Sheffield forges Japanese links to develop nuclear research
University of Sheffield academics are forging collaborative research links set to advance nuclear research across the UK and Japan and play a key role in the clear-up of the Fukushima nuclear disaster.
Following the UK Prime Minister David Cameron's first official visit to Japan, Professor Neil Hyatt, Royal Academy of Engineering and Nuclear Decommissioning Authority Research Chair from the University of Sheffield, will today (Wednesday 11 April 2012) address a gathering of policy-makers and academics in Tokyo on the importance of international scientific collaboration, using the example of his role in the aftermath of the Fukushima disaster in communicating and managing risk.
The PM's visit included an announcement of an agreement between the UK and Japan for a Framework on Civil Nuclear Cooperation, providing the basis for UK companies and institutions to engage in multi-billion pound decommissioning opportunities and crucial nuclear research in Japan. Professor Hyatt's talk will provide insight into how this essential work can be successfully carried out.
Professor Hyatt's talk will address the multifaceted role that chemistry will play in the research and development needed to address national priorities. Professor Hyatt said: "Vital to achieving scientific advances, such as the extension and maintenance of nuclear capacity and ensuring the independent safe regulation of nuclear installations, is the development of skilled individuals in nuclear chemical sciences at undergraduate and postgraduate levels, as exemplified by the Nuclear First Doctoral Training Centre at the University of Sheffield."
The University of Sheffield has also been awarded a grant by the Japan Society for Promotion of Science to establish a collaboration with Kyushu University to research the dissolution behaviour of spent nuclear fuel. Dr Claire Corkhill, from the Immobilisation Science Laboratory in the University of Sheffield's Department of Materials Science Engineering was awarded a Fellowship from the Japanese Society for the Promotion of Science to visit Kyushu University.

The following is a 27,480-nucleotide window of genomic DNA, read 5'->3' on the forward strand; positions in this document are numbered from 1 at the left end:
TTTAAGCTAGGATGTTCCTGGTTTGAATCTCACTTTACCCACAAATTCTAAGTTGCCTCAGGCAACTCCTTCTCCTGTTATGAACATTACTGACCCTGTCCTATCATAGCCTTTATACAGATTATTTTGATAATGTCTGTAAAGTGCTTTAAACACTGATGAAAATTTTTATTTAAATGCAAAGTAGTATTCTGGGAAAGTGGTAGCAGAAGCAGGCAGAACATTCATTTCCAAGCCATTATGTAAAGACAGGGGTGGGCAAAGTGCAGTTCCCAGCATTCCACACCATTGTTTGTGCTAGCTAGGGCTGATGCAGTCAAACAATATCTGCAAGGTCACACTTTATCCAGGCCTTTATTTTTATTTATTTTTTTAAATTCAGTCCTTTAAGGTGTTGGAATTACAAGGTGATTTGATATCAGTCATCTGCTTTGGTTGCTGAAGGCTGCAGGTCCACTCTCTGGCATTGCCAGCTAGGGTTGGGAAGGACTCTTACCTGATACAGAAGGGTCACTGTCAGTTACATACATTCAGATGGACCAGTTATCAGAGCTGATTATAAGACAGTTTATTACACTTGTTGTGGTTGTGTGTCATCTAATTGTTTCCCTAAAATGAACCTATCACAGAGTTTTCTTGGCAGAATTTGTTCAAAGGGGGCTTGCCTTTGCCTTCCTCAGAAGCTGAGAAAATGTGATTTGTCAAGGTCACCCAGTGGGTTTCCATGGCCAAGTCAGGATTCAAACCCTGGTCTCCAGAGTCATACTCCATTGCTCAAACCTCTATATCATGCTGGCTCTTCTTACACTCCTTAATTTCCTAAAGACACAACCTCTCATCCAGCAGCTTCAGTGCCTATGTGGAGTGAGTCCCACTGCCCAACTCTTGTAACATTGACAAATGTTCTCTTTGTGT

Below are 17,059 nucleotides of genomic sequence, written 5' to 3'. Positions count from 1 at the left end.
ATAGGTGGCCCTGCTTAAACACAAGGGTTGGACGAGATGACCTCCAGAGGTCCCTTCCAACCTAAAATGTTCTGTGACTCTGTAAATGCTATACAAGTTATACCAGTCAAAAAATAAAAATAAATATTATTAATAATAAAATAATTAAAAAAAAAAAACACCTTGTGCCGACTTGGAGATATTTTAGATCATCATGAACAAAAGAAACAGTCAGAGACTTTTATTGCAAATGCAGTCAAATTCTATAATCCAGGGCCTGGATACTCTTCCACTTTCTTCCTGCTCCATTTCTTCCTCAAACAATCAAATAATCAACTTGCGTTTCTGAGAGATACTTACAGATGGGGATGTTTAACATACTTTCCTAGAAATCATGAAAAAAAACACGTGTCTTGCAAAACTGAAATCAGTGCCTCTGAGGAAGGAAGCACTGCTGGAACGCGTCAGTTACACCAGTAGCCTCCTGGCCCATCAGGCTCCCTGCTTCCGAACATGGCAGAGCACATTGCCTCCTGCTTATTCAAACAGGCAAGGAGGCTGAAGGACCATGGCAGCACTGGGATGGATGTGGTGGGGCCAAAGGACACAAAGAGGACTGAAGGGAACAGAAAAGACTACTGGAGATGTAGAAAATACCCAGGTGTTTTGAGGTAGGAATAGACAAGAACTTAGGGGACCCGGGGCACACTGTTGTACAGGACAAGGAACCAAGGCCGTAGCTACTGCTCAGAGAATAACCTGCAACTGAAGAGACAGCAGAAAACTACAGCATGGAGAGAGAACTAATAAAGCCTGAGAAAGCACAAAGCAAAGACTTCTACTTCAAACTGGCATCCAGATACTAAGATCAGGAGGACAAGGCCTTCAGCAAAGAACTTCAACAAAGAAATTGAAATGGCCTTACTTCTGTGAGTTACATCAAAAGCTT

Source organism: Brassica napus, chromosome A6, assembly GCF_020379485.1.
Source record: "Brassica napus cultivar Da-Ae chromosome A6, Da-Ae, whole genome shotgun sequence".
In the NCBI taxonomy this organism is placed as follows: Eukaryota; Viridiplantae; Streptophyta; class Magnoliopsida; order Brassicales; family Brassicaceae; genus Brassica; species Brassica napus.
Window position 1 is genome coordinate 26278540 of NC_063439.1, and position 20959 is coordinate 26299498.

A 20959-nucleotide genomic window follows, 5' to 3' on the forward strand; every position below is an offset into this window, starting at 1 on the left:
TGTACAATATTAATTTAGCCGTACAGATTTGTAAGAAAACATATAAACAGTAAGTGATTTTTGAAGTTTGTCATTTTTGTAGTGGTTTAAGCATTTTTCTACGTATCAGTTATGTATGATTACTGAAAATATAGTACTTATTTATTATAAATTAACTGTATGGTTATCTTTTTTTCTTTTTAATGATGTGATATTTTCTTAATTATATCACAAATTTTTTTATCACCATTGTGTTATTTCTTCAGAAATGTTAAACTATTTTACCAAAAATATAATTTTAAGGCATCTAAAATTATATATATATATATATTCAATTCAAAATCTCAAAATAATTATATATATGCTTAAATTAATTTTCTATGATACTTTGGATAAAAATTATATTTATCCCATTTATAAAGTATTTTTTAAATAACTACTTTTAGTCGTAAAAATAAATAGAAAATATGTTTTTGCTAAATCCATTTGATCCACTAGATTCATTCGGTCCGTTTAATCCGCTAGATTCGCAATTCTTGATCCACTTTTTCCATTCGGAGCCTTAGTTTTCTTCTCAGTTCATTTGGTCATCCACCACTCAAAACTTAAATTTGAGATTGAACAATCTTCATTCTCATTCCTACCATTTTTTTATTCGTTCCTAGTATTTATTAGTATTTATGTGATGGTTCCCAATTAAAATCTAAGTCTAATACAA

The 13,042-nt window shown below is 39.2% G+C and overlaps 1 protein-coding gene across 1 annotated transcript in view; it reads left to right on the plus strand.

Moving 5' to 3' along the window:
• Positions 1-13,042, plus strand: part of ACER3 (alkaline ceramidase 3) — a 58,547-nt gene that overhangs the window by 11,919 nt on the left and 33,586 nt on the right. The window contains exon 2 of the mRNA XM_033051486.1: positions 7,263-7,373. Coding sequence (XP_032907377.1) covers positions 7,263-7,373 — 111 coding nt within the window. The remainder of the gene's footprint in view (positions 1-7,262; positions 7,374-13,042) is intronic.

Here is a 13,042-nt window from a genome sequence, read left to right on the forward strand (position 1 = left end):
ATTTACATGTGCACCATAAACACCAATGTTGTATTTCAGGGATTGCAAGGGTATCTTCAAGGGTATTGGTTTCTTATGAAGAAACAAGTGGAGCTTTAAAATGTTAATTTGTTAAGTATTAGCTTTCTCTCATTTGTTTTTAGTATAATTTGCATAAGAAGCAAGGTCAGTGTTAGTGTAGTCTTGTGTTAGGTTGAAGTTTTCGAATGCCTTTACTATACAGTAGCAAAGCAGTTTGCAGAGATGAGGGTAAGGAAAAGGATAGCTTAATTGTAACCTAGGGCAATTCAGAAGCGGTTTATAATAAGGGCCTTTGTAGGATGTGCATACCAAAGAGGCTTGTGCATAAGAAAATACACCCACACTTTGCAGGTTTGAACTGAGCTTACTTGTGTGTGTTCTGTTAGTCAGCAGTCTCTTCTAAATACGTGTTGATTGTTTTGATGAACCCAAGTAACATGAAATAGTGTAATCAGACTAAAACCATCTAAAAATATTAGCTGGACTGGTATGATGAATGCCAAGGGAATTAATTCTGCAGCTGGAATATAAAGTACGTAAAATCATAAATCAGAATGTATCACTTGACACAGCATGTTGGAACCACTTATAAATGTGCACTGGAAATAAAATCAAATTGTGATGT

She will spend one month in Professor Inagaki's Nuclear Materials Chemistry Research Group, sharing expertise and learning techniques to study the dissolution (breakdown) of UK and Japanese nuclear waste forms when they are in contact with ground water. Dr Corkhill said: "This research will contribute towards building the safety case for the disposal of nuclear waste in deep underground disposal facilities. In light of the Fukushima nuclear accident in 2011, this research is essential to promote the safe, off-site storage of nuclear waste."
Notes for Editors:
The Framework on Civil Nuclear Cooperation was announced Tuesday 10 April 2012 between the UK and Japanese governments. For more information on the agreement visit the Department of Energy and Climate Change: DECC
To find out more about the University of Sheffield's Nuclear First Doctoral Training Centre, visit: Nuclear First Doctoral Training Centre
Neil Hyatt is Professor of Nuclear Materials Chemistry at the University of Sheffield's Department of Materials Science and Engineering, a position jointly funded by the Nuclear Decommissioning Authority and the Royal Academy of Engineering. He also represented the Royal Society of Chemistry at today's talk. The Royal Society of Chemistry is the UK Professional Body for chemical scientists and an international Learned Society for the chemical sciences with more than 48,000 members worldwide. It is a major international publisher of chemical information, supports the teaching of chemical sciences at all levels and is a leader in bringing science to the public. RSC
The Faculty of Engineering at the University of Sheffield - the 2011 Times Higher Education's University of the Year - is one of the largest in the UK. Its seven departments include over 4,000 students and 900 staff and have research-related income worth more than £50M per annum from government, industry and charity sources. The 2008 Research Assessment Exercise (RAE) confirmed that two thirds of the research carried out was either Internationally Excellent or Internationally Leading.
The Faculty of Engineering has a long tradition of working with industry including Rolls-Royce, Network Rail and Siemens. Its industrial successes are exemplified by the award-winning Advanced Manufacturing Research Centre (AMRC) and the new £25 million Nuclear Advanced Manufacturing Research Centre (NAMRC).
The Faculty of Engineering is set to ensure students continue to benefit from world-class labs and teaching space through the provision of the University's new Engineering Graduate School. This brand new building, which will become the centre of the faculty's postgraduate research and postgraduate teaching activities, will be sited on the corner of Broad Lane and Newcastle Street. It will form the first stage in a 15 year plan to improve and extend the existing estate in a bid to provide students with the best possible facilities while improving their student experience.
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Faculty of Engineering
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